Just like in the United States, the spending won’t stop after you sign the paperwork. You’ll need to pay taxes in two countries. The insurance you need will vary from region to region, and there are qualifications to get into national health systems. If you plan to hire workers to maintain your home when you’re not there, check the rates because labor can be more expensive in other countries. And if you aim to rent your European home, make sure you’ll be allowed to under local regulations before you buy.

Before planning an international purchase or move, it’s worth asking a few questions of yourself, too. “Over the years, I’ve had many people passing through and saying they were thinking of buying something, and the question I always ask them is how much time do they really want to spend there,” says Catherine Severo, my wife’s cousin who had a home in France for years and was a helpful guide for my own move. “Because owning a property is like owning a property in the States; you have to make sure the bills get paid, the grass gets cut, the rooms get painted.”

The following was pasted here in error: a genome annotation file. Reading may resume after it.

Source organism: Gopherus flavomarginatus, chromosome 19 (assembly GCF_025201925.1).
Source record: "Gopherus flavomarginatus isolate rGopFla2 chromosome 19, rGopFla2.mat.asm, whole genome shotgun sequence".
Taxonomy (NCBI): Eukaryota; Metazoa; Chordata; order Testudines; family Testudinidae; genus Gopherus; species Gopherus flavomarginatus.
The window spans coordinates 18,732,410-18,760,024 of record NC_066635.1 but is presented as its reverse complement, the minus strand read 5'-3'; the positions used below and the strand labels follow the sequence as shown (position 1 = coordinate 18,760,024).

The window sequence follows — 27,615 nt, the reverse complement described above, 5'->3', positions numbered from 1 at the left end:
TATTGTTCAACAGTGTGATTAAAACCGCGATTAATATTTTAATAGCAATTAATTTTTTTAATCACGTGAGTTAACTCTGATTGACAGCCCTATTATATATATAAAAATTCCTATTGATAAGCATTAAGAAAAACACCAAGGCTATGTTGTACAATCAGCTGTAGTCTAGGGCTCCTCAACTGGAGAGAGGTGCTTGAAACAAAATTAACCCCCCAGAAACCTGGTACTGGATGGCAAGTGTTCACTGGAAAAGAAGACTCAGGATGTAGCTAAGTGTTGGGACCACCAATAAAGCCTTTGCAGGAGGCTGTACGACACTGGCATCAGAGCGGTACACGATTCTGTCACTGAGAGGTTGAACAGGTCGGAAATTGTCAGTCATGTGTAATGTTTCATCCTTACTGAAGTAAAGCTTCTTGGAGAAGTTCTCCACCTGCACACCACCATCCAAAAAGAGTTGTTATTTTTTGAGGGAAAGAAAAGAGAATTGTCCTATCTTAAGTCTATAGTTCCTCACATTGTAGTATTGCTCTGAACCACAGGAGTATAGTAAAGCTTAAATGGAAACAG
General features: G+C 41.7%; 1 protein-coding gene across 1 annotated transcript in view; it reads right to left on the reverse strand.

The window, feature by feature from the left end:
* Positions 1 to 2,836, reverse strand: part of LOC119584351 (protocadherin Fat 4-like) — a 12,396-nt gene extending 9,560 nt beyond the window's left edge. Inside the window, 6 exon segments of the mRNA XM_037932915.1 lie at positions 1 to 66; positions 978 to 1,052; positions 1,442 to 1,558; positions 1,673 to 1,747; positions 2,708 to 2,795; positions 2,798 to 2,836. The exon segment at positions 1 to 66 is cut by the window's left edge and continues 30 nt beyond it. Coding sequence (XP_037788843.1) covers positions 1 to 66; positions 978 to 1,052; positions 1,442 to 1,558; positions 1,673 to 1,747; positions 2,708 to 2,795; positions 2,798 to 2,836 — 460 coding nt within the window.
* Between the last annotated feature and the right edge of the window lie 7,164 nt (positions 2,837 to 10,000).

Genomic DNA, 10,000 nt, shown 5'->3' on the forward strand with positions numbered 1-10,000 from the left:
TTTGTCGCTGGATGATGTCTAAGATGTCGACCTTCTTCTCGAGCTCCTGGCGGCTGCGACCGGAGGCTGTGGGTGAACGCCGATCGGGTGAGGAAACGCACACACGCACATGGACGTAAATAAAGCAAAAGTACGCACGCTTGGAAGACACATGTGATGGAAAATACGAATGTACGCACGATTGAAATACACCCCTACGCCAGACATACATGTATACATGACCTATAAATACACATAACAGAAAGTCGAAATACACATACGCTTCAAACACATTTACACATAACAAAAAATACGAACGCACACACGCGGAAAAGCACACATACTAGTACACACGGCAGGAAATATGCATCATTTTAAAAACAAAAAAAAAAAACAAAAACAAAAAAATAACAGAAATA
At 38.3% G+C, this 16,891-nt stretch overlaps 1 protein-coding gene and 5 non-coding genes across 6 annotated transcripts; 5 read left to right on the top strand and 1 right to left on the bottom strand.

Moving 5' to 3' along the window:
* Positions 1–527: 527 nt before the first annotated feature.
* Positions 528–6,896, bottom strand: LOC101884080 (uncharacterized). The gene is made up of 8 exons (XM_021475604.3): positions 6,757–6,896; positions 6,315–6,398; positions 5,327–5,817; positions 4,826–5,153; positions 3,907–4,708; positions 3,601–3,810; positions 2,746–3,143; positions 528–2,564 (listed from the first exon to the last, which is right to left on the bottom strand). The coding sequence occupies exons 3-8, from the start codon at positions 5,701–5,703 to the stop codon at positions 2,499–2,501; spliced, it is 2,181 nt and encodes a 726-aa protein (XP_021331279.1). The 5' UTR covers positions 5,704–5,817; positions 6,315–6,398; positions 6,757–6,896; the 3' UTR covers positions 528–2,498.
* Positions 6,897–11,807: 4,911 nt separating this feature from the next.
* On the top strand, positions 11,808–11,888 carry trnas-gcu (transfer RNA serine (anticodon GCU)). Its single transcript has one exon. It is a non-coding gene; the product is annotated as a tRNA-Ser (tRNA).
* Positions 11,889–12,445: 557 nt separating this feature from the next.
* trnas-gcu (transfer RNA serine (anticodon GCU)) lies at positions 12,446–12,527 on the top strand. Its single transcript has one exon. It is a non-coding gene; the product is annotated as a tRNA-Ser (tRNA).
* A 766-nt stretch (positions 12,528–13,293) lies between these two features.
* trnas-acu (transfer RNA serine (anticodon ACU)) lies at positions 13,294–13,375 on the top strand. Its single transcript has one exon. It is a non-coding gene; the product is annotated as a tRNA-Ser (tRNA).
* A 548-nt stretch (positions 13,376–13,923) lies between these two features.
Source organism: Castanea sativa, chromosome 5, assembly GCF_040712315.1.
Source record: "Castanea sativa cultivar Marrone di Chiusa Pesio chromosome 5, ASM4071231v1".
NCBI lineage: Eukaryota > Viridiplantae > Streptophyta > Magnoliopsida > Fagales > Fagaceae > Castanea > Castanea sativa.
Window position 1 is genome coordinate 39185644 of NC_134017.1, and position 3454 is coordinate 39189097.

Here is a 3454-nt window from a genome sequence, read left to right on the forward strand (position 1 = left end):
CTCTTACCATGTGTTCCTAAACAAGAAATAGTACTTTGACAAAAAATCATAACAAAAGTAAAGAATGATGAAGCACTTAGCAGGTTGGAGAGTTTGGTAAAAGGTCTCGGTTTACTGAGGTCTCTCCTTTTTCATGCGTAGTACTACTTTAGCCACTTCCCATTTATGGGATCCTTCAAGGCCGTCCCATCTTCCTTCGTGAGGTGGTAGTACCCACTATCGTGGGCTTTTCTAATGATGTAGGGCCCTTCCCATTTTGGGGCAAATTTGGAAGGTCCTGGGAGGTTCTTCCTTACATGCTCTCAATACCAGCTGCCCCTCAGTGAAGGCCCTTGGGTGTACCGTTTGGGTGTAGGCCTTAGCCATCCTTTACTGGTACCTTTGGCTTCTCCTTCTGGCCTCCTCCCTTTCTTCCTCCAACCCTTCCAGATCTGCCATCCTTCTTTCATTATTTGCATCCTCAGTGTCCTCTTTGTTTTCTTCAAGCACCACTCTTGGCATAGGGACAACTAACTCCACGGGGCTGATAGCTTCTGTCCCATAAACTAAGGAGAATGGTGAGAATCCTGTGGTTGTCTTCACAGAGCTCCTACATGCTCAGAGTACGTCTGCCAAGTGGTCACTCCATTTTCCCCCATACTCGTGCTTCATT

The romantic vision of expat life usually doesn’t include comparison shopping for vacuums or sitting with a dictionary and list of rules for how to set out paper recycling. But it’s worth taking the time to find out whether your desire for adventure can outlast the drudgery. “Come across for three months,” Neill advises. “Live with us.”